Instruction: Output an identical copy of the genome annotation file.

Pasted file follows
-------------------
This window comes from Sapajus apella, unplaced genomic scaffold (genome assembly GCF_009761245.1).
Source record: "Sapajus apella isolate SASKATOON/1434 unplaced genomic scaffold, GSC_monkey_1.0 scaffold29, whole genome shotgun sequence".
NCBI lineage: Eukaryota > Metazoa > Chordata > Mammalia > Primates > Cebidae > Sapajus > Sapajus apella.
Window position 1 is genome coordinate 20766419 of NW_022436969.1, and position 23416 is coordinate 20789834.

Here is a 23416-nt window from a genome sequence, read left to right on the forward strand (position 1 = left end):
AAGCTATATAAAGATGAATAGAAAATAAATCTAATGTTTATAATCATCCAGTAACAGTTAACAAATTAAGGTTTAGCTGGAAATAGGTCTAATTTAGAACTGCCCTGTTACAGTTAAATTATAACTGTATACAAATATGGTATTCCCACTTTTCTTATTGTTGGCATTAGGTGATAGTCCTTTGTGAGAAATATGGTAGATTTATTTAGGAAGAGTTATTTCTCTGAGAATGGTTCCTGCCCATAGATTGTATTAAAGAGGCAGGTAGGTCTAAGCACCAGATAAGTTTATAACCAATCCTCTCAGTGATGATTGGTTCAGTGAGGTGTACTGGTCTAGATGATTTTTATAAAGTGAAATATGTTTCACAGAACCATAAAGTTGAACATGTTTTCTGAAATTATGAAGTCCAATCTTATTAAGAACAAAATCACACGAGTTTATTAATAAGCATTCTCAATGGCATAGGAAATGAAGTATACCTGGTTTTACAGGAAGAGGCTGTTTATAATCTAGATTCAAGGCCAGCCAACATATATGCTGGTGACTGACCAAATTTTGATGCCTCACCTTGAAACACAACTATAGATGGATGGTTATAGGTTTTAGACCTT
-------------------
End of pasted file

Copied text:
This window comes from Sapajus apella, unplaced genomic scaffold (genome assembly GCF_009761245.1).
Source record: "Sapajus apella isolate SASKATOON/1434 unplaced genomic scaffold, GSC_monkey_1.0 scaffold29, whole genome shotgun sequence".
NCBI lineage: Eukaryota > Metazoa > Chordata > Mammalia > Primates > Cebidae > Sapajus > Sapajus apella.
Window position 1 is genome coordinate 20766419 of NW_022436969.1, and position 23416 is coordinate 20789834.

Here is a 23416-nt window from a genome sequence, read left to right on the forward strand (position 1 = left end):
AAGCTATATAAAGATGAATAGAAAATAAATCTAATGTTTATAATCATCCAGTAACAGTTAACAAATTAAGGTTTAGCTGGAAATAGGTCTAATTTAGAACTGCCCTGTTACAGTTAAATTATAACTGTATACAAATATGGTATTCCCACTTTTCTTATTGTTGGCATTAGGTGATAGTCCTTTGTGAGAAATATGGTAGATTTATTTAGGAAGAGTTATTTCTCTGAGAATGGTTCCTGCCCATAGATTGTATTAAAGAGGCAGGTAGGTCTAAGCACCAGATAAGTTTATAACCAATCCTCTCAGTGATGATTGGTTCAGTGAGGTGTACTGGTCTAGATGATTTTTATAAAGTGAAATATGTTTCACAGAACCATAAAGTTGAACATGTTTTCTGAAATTATGAAGTCCAATCTTATTAAGAACAAAATCACACGAGTTTATTAATAAGCATTCTCAATGGCATAGGAAATGAAGTATACCTGGTTTTACAGGAAGAGGCTGTTTATAATCTAGATTCAAGGCCAGCCAACATATATGCTGGTGACTGACCAAATTTTGATGCCTCACCTTGAAACACAACTATAGATGGATGGTTATAGGTTTTAGACCTT